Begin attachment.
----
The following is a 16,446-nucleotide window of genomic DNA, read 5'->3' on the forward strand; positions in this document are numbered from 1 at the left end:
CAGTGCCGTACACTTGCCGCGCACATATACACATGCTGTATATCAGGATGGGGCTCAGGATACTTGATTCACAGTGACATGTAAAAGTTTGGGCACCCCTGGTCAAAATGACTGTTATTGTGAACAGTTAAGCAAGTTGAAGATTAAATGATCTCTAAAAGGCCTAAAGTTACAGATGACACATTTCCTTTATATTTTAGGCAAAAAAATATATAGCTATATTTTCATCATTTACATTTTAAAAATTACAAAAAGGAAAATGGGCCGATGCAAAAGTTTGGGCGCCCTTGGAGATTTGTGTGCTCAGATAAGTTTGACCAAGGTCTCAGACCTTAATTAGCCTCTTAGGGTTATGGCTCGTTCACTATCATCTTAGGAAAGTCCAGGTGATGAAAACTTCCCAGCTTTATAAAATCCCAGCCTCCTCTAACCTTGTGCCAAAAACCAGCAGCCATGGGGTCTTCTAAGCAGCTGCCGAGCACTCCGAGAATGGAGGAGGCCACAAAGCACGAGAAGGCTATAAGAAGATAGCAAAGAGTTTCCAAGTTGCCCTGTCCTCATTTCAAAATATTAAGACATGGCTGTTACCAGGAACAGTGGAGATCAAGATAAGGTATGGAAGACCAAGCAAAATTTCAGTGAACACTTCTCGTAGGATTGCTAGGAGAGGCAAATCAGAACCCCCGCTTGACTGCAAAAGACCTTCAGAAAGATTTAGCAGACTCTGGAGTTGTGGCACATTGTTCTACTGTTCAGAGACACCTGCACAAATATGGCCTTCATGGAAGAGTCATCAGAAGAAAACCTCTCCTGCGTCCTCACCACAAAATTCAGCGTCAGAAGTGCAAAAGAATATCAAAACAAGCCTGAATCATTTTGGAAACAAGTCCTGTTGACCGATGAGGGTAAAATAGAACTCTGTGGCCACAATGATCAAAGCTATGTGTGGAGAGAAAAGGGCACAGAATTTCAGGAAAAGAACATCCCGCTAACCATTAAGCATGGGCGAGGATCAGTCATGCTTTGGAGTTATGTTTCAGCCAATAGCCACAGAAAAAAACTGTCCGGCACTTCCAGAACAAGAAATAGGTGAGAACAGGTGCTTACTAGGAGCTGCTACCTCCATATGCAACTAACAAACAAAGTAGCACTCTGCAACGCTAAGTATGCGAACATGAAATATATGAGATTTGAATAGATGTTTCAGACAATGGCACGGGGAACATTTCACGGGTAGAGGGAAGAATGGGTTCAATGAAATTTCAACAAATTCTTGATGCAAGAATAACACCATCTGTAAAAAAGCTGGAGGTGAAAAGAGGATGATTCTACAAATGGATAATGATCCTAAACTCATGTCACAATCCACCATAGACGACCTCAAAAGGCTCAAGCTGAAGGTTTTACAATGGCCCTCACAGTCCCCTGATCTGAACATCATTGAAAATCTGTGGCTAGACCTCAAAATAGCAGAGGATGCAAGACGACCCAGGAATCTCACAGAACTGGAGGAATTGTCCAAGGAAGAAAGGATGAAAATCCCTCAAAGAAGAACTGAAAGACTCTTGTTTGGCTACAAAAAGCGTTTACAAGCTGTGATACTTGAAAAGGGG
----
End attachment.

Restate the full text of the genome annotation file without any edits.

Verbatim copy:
The following is a 16,446-nucleotide window of genomic DNA, read 5'->3' on the forward strand; positions in this document are numbered from 1 at the left end:
CAGTGCCGTACACTTGCCGCGCACATATACACATGCTGTATATCAGGATGGGGCTCAGGATACTTGATTCACAGTGACATGTAAAAGTTTGGGCACCCCTGGTCAAAATGACTGTTATTGTGAACAGTTAAGCAAGTTGAAGATTAAATGATCTCTAAAAGGCCTAAAGTTACAGATGACACATTTCCTTTATATTTTAGGCAAAAAAATATATAGCTATATTTTCATCATTTACATTTTAAAAATTACAAAAAGGAAAATGGGCCGATGCAAAAGTTTGGGCGCCCTTGGAGATTTGTGTGCTCAGATAAGTTTGACCAAGGTCTCAGACCTTAATTAGCCTCTTAGGGTTATGGCTCGTTCACTATCATCTTAGGAAAGTCCAGGTGATGAAAACTTCCCAGCTTTATAAAATCCCAGCCTCCTCTAACCTTGTGCCAAAAACCAGCAGCCATGGGGTCTTCTAAGCAGCTGCCGAGCACTCCGAGAATGGAGGAGGCCACAAAGCACGAGAAGGCTATAAGAAGATAGCAAAGAGTTTCCAAGTTGCCCTGTCCTCATTTCAAAATATTAAGACATGGCTGTTACCAGGAACAGTGGAGATCAAGATAAGGTATGGAAGACCAAGCAAAATTTCAGTGAACACTTCTCGTAGGATTGCTAGGAGAGGCAAATCAGAACCCCCGCTTGACTGCAAAAGACCTTCAGAAAGATTTAGCAGACTCTGGAGTTGTGGCACATTGTTCTACTGTTCAGAGACACCTGCACAAATATGGCCTTCATGGAAGAGTCATCAGAAGAAAACCTCTCCTGCGTCCTCACCACAAAATTCAGCGTCAGAAGTGCAAAAGAATATCAAAACAAGCCTGAATCATTTTGGAAACAAGTCCTGTTGACCGATGAGGGTAAAATAGAACTCTGTGGCCACAATGATCAAAGCTATGTGTGGAGAGAAAAGGGCACAGAATTTCAGGAAAAGAACATCCCGCTAACCATTAAGCATGGGCGAGGATCAGTCATGCTTTGGAGTTATGTTTCAGCCAATAGCCACAGAAAAAAACTGTCCGGCACTTCCAGAACAAGAAATAGGTGAGAACAGGTGCTTACTAGGAGCTGCTACCTCCATATGCAACTAACAAACAAAGTAGCACTCTGCAACGCTAAGTATGCGAACATGAAATATATGAGATTTGAATAGATGTTTCAGACAATGGCACGGGGAACATTTCACGGGTAGAGGGAAGAATGGGTTCAATGAAATTTCAACAAATTCTTGATGCAAGAATAACACCATCTGTAAAAAAGCTGGAGGTGAAAAGAGGATGATTCTACAAATGGATAATGATCCTAAACTCATGTCACAATCCACCATAGACGACCTCAAAAGGCTCAAGCTGAAGGTTTTACAATGGCCCTCACAGTCCCCTGATCTGAACATCATTGAAAATCTGTGGCTAGACCTCAAAATAGCAGAGGATGCAAGACGACCCAGGAATCTCACAGAACTGGAGGAATTGTCCAAGGAAGAAAGGATGAAAATCCCTCAAAGAAGAACTGAAAGACTCTTGTTTGGCTACAAAAAGCGTTTACAAGCTGTGATACTTGAAAAGGGG